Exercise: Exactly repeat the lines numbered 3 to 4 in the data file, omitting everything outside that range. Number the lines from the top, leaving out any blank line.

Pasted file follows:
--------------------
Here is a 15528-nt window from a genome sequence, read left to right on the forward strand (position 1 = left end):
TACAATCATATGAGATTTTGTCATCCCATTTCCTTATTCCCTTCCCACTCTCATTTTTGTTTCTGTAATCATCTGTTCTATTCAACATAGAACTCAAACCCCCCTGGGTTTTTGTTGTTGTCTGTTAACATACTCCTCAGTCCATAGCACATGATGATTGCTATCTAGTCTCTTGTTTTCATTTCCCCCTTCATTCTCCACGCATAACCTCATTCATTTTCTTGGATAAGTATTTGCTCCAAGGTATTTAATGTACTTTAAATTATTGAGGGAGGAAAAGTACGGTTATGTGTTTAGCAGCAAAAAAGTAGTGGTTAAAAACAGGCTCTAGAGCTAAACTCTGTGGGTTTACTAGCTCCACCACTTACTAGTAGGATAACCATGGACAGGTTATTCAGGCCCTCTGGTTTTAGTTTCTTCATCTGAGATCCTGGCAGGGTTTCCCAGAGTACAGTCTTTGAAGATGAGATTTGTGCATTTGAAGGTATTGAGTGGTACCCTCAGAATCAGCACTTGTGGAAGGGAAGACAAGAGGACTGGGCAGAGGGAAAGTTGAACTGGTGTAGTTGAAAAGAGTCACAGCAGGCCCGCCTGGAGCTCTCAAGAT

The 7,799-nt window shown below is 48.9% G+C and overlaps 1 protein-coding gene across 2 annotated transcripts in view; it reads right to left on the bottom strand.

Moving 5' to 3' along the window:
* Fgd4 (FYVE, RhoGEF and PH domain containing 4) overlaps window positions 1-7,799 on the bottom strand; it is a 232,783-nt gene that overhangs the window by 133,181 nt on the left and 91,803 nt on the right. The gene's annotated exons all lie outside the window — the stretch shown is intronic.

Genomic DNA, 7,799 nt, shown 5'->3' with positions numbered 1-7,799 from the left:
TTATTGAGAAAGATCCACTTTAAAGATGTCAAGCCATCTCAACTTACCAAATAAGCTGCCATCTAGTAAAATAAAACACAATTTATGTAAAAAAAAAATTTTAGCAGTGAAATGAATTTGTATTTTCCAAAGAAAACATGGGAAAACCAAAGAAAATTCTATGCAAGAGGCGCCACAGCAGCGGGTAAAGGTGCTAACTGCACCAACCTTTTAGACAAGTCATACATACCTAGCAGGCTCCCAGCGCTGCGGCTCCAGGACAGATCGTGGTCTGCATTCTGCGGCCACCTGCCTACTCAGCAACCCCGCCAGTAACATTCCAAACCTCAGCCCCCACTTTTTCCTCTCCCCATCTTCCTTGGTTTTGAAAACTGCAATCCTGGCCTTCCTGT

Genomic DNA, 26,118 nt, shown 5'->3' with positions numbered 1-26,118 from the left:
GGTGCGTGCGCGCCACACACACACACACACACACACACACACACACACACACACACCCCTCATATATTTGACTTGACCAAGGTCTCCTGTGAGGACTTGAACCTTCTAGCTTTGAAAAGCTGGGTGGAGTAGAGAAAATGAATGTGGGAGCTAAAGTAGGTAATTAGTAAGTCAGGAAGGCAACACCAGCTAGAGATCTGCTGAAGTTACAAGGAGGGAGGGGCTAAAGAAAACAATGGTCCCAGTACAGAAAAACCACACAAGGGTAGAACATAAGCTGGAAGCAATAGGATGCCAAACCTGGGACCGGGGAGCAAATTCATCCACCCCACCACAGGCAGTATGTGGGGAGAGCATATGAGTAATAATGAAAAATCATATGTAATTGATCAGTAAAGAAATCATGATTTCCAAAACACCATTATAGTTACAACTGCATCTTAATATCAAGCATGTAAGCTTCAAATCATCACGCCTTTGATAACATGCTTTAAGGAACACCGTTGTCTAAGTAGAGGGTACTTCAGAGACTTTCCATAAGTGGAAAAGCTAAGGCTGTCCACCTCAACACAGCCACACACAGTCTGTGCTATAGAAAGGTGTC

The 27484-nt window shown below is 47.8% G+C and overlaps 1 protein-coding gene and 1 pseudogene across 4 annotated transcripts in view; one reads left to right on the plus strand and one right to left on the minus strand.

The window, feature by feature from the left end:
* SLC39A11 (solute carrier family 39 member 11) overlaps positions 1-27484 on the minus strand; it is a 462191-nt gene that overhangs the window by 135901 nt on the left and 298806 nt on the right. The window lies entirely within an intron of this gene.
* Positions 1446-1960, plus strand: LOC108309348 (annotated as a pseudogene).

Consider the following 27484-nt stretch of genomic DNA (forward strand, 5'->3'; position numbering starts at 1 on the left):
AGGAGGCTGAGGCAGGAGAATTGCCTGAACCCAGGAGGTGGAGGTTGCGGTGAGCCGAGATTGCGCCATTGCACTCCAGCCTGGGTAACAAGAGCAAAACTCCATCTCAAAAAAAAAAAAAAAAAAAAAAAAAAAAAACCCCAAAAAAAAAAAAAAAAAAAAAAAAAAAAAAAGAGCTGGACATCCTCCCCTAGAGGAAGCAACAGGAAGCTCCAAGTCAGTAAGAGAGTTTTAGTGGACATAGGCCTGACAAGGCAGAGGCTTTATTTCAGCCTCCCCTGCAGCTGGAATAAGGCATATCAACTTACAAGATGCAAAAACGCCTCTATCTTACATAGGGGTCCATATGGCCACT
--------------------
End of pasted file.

The 7,799-nt window shown below is 48.9% G+C and overlaps 1 protein-coding gene across 2 annotated transcripts in view; it reads right to left on the bottom strand.

Moving 5' to 3' along the window: